I’m vaccinated, my partner is vaccinated, my mother is vaccinated, and even half of my kids are vaccinated. My 15-year-old is keeping very close tabs on when the Pfizer vaccine will be available for kids under 16. We went out the other day and ate in a restaurant! After 12 months of strictly following social distancing and working from home to keep everyone safe, leaving the house for something other than groceries felt like a special vacation. I did my makeup, curled my hair, and put on cute shoes to go eat at a Chili’s. It was amazing!
As more and more people are getting vaccinated, more of our country is able to open up. That includes the office. As thrilled as I was to eat at a Chili’s, the idea of going back into the office every day and having to wear real pants is not an exciting idea. It turns out I am not alone in this. According to a recent Gallup Survey, 44% of people surveyed would prefer to continue working remotely once restrictions are lifted. The survey also found that one in four employees would like to continue working remotely long term. That means that 75% of remote workers will be going back to the office.
When bringing workers back, companies have to take into account how their space may need to change.
People are feeling hopeful about the end of this health crisis. In March 2021, 41% of people reported that they are not too worried about the coronavirus pandemic, and 53% report that the situation is a little better than the previous month with 24% reporting it is much better.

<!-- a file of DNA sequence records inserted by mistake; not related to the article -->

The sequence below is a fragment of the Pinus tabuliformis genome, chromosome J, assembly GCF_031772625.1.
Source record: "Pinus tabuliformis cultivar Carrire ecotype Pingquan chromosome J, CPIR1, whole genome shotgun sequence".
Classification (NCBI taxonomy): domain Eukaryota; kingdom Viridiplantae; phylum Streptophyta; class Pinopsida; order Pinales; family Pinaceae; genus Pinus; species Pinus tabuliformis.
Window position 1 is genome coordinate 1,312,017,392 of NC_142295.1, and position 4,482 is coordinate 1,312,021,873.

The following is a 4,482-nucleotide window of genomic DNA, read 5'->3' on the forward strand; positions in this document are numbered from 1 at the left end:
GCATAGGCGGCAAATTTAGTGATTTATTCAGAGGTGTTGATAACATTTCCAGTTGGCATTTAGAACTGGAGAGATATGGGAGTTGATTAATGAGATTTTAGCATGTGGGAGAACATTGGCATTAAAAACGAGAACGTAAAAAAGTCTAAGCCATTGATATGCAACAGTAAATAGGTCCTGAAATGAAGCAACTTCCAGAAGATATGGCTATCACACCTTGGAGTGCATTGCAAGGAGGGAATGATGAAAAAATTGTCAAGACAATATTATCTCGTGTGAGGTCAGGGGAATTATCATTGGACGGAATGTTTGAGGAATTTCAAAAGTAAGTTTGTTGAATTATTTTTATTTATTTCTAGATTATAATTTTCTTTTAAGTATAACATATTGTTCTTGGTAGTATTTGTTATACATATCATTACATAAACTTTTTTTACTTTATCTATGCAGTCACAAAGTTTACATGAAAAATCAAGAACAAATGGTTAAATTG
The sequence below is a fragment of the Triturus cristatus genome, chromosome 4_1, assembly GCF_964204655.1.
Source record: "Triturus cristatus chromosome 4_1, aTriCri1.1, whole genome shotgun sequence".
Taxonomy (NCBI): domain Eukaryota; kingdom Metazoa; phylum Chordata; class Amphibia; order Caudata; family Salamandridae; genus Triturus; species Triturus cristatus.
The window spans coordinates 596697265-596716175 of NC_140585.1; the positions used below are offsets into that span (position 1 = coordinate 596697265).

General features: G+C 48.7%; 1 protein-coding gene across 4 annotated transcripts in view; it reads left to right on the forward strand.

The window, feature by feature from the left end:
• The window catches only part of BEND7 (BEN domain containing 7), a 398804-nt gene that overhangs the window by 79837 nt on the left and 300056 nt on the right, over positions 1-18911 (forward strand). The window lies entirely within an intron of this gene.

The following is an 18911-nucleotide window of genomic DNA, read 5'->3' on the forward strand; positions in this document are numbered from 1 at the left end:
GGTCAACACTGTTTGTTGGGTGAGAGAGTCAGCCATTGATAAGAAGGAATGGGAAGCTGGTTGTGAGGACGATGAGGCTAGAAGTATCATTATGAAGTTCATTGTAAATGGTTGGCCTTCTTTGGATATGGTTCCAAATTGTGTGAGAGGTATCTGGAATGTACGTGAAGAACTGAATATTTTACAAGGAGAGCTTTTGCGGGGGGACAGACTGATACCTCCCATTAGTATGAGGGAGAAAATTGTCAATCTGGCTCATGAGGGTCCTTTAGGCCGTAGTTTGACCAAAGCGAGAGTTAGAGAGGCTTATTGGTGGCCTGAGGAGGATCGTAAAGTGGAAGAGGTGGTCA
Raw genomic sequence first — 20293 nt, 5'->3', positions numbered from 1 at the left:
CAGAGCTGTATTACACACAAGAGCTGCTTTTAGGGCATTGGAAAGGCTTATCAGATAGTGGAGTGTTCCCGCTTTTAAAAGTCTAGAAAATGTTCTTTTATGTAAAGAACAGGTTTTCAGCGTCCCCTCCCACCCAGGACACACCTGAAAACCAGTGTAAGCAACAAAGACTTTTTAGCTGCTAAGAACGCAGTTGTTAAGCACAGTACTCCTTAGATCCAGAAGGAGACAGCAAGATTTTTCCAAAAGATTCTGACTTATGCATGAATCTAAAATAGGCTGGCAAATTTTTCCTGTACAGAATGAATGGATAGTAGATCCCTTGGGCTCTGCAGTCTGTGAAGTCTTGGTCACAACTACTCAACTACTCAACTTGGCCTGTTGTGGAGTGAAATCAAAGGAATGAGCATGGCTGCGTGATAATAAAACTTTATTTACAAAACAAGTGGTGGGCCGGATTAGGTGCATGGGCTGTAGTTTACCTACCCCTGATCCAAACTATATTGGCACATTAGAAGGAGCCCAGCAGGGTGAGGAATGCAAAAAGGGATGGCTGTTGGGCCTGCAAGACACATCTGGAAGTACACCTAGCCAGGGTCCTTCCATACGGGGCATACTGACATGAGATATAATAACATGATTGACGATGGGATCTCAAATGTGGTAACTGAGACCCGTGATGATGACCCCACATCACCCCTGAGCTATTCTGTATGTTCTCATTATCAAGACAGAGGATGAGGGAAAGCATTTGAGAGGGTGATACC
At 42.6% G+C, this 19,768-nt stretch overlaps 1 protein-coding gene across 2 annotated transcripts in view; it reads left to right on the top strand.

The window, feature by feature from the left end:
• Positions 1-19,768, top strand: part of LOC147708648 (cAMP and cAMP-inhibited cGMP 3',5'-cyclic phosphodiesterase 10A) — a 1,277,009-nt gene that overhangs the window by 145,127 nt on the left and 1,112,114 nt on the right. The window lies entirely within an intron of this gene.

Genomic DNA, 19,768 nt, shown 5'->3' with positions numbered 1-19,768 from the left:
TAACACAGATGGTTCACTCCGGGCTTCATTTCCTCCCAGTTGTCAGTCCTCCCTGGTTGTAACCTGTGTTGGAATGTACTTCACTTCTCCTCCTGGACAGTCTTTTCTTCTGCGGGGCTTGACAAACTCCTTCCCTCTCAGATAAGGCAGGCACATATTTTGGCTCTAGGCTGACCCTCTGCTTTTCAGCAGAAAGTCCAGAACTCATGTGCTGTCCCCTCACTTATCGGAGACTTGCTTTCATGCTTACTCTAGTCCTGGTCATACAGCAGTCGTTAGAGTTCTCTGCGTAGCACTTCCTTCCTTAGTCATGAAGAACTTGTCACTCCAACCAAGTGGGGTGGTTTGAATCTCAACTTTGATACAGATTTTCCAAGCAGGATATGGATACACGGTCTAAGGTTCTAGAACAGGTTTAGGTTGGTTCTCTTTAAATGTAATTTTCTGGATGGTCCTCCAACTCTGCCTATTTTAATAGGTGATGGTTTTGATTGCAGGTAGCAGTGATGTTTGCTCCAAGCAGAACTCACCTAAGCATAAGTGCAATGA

While we are hopefully on the last leg of the coronavirus race, it isn’t over yet. Bringing workers back means providing masks, creating space for social distancing, and creative scheduling to ensure that the CDC guidelines for office workers are being met.
Buildings that were completely shuttered for a year might have some additional health concerns that will have to be addressed before bringing employees into the workspace.
A company that will be offering a hybrid approach to in-office working may need to re-evaluate the space they have. Square footage rental costs can be a large part of a budget that for small- and mid-size companies might be better allocated somewhere else if their workforce is primarily to remain at home. Office sharing or ‘hoteling’ a desk might be an option to allow a company to downsize to a smaller space.
The downside of this is that most people like to personalize their workspace, and this sharing-a-space-with-someone means keeping workspaces neutral. This can also create problems with community building office activities like lunches and events. Having to schedule events twice or offer a hybrid option for participation can be a resource consumer.
As for me, I have always had my own space, and while I am perfectly comfortable sharing a space, knowing that I don’t have to worry about disinfecting my desk and stashing my display tiaras, makes the idea of going back into the office more palatable. Our manager has asked team members to come in two days a week to the office. I am not looking forward to sitting in traffic again or even putting on something other than sweatpants for work, but there are benefits to returning to the office. One, I get to see my amazing coworkers whom I have primarily seen only via Teams calls for a year. And two, I need to get out of the house. My partner packed my computer bag for me this morning, made me lunch, and shoved me out the door. I think they would like the house to themselves sometimes. I am pretty sure right now they are reading a book thinking how nice it is to not have to listen to another onboarding meeting or hear me discuss analytics with my teammates.
I am enjoying the office today, but I am still looking forward to not having to wear real pants tomorrow.
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